(Editor’s Note: Also check out Five More Top Data Visualizations That Persuade)
Data visualization is an effective way to communicate information … And infographics, a popular form of data visualization, is a growing trend in business and media. Infographics are being created by data analysts, marketers and other professionals to give executives and sales teams more than just a powerpoint or a pie chart – they are tools to persuade. Here are five top examples of data-driven infographics that speak to how you can visualize information to persuade.
Data’s Impact on the Future of Healthcare
This infographic, developed by Chris Luongo of IBM, gives a very simple, yet persuasive view of the impact data will have on the future of healthcare.
The story is told in an easy-to-read comic strip style. Its persuasive story is told by each of the medical stations depicted in the artwork. Each scenario gives a benefit for data analytics software and the convergence of electronic medical records will cut costs and streamline the healthcare process for both the patient and the health organization.
This infographic makes quite the case for why healthcare organizations need data analytics to meet their future financial goals and to improve patient care. Do you think the same could be said of 12 pie charts?
Visual Data in Motion – How to Improve Employee Performance without Monetary Incentive
This infographic video pulls data from numerous studies into a provocative depiction of how to boost employee performance without monetary incentives. It was adapted from career analyst Dan Pink’s presentation on employee motivation and puts witty animation to his narration. The video is both persuasive and popular with over 2 million views.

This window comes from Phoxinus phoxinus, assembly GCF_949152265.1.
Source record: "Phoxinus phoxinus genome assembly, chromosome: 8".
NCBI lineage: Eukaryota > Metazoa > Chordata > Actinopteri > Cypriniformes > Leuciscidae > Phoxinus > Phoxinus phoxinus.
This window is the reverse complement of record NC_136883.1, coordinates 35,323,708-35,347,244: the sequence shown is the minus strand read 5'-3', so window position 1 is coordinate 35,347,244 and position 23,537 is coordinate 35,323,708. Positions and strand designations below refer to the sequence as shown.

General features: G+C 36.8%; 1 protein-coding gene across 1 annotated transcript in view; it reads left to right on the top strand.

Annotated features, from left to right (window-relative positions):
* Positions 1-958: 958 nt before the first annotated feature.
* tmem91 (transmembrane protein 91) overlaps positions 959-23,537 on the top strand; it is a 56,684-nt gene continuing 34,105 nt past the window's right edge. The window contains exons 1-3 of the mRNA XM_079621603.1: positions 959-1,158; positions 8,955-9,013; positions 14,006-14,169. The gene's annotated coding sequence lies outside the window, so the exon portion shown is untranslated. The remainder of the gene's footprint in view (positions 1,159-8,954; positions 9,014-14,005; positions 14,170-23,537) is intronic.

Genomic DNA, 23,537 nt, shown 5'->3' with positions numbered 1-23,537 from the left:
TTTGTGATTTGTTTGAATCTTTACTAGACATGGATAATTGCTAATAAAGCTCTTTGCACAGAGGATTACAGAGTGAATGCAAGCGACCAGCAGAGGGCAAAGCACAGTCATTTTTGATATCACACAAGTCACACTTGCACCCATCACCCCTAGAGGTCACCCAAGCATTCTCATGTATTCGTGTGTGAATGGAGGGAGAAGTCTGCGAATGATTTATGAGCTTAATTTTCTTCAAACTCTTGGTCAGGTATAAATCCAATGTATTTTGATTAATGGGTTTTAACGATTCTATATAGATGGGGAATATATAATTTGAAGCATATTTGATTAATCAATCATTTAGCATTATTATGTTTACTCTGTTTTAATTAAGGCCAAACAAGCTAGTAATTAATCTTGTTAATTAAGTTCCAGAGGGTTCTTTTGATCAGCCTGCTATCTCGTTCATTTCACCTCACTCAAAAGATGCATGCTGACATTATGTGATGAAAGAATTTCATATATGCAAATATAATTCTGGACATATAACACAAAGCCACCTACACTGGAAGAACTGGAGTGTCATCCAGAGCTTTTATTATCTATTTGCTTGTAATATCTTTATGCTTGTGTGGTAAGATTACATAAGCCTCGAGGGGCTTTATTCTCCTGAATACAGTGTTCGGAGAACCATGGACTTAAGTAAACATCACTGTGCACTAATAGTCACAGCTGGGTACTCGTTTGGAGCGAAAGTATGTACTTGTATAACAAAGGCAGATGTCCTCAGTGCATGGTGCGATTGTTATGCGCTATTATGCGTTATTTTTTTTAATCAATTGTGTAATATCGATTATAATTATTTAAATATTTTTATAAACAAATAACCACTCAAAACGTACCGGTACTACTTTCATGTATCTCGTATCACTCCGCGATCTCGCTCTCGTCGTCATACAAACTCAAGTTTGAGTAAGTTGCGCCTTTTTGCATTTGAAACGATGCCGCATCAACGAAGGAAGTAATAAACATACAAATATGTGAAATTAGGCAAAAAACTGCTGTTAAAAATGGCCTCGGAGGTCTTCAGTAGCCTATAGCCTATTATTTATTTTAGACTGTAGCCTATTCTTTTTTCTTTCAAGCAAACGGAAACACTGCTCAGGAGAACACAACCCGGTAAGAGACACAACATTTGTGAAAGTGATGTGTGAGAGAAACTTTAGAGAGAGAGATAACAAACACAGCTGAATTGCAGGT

Digg vs. Reddit – Info for a Viral Strategy?
At first blush, this infographic looks to be a simple bar graph, but when you see the whole image, this graphic tells quite a story about two popular article directory sites. The data gathering behind it was quite an undertaking (see the “About this Infographic ” explanation), and that’s why it makes our list.
Now you have to dig (pardon the pun) a bit for the persuasive element. However, there is some interesting data for a persuasive presenter. This graphic may work very well for a web marketing team in selling a strategy for viral campaigns.
This isn’t necessarily the most data-driven infographic, but it’s a very persuasive piece. Michael Anderson, an infographic artist, created his resume in visual data format. Talk about getting to the top of the resume pile fast. A rather clever footnote is the “percentage of personal time investment,” and the ranking of skills is brilliant.
Bottom Line: This infographic is a good example of how data visualization can be persuasive. Mr. Anderson took the mundane points of a resume and made his experience, skills and personality immediately apparent. He probably also got himself noticed which is half the battle. Hopefully he included a cover letter just in case.
How Much America Eats – Slicing Up the Pounds Eaten Per Year
This infographic, courtesy of VisualEconomics.com, is a visual representation of how much and what does the average American eats in a year. Derived from over 10 sources (see the bottom of the image for sources), this is a great example of combining information and visuals for maximum persuasion.
Spotfire Blogging Team